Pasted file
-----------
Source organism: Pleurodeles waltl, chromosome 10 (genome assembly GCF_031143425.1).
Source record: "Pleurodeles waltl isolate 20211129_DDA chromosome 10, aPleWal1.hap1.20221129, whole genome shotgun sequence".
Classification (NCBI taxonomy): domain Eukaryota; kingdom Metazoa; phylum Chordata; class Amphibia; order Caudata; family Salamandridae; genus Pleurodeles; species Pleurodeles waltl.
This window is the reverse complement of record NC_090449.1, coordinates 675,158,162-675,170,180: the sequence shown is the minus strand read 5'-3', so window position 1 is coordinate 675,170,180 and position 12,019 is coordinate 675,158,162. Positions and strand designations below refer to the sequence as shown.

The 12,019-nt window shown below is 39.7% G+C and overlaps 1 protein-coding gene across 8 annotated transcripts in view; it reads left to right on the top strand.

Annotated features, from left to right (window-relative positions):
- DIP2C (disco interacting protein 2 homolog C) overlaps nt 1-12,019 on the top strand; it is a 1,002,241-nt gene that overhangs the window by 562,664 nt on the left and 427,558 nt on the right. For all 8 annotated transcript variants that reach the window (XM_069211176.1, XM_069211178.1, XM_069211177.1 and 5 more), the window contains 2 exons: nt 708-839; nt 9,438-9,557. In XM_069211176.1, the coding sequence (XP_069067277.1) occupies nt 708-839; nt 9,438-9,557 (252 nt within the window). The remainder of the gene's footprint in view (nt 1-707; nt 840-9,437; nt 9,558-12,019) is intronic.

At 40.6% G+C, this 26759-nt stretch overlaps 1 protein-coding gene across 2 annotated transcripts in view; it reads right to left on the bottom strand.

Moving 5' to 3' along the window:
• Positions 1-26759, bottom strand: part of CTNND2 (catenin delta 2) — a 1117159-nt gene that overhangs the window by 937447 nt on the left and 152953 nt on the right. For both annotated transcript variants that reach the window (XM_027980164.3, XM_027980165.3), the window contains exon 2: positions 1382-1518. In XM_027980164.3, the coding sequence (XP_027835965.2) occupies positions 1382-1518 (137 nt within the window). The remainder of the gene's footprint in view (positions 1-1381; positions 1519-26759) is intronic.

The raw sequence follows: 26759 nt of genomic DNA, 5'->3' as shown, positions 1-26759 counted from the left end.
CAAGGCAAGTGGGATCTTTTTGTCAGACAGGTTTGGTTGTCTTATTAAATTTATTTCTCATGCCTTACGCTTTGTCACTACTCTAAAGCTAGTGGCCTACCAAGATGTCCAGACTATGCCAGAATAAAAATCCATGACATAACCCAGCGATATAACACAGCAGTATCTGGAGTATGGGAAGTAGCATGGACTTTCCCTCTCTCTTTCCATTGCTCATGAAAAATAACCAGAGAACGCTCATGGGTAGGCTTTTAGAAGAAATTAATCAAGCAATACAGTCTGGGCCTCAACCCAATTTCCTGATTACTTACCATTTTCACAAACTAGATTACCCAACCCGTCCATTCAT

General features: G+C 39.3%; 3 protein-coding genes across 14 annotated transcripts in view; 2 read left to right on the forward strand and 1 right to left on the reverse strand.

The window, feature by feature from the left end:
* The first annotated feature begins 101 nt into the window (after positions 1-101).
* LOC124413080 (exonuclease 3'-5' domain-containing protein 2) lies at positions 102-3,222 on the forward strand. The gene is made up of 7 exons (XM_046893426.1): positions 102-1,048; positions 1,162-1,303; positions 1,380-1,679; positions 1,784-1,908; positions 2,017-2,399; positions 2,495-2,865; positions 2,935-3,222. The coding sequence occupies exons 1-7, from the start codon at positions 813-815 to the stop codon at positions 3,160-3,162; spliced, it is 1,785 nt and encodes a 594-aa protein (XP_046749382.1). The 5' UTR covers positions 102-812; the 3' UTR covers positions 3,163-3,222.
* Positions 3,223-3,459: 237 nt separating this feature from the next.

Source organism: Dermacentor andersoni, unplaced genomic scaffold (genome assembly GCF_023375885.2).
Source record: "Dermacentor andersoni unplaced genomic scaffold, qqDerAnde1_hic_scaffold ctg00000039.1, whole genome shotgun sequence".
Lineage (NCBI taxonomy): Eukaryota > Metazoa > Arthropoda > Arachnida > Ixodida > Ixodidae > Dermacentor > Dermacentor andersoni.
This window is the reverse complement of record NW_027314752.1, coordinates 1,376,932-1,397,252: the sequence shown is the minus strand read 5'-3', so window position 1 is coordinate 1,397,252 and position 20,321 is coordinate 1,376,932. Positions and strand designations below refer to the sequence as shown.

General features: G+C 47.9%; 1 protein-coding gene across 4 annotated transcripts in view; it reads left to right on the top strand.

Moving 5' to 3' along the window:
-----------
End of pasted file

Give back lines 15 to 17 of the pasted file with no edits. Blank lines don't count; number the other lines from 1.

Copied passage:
* The first annotated feature begins 101 nt into the window (after positions 1-101).
* LOC124413080 (exonuclease 3'-5' domain-containing protein 2) lies at positions 102-3,222 on the forward strand. The gene is made up of 7 exons (XM_046893426.1): positions 102-1,048; positions 1,162-1,303; positions 1,380-1,679; positions 1,784-1,908; positions 2,017-2,399; positions 2,495-2,865; positions 2,935-3,222. The coding sequence occupies exons 1-7, from the start codon at positions 813-815 to the stop codon at positions 3,160-3,162; spliced, it is 1,785 nt and encodes a 594-aa protein (XP_046749382.1). The 5' UTR covers positions 102-812; the 3' UTR covers positions 3,163-3,222.
* Positions 3,223-3,459: 237 nt separating this feature from the next.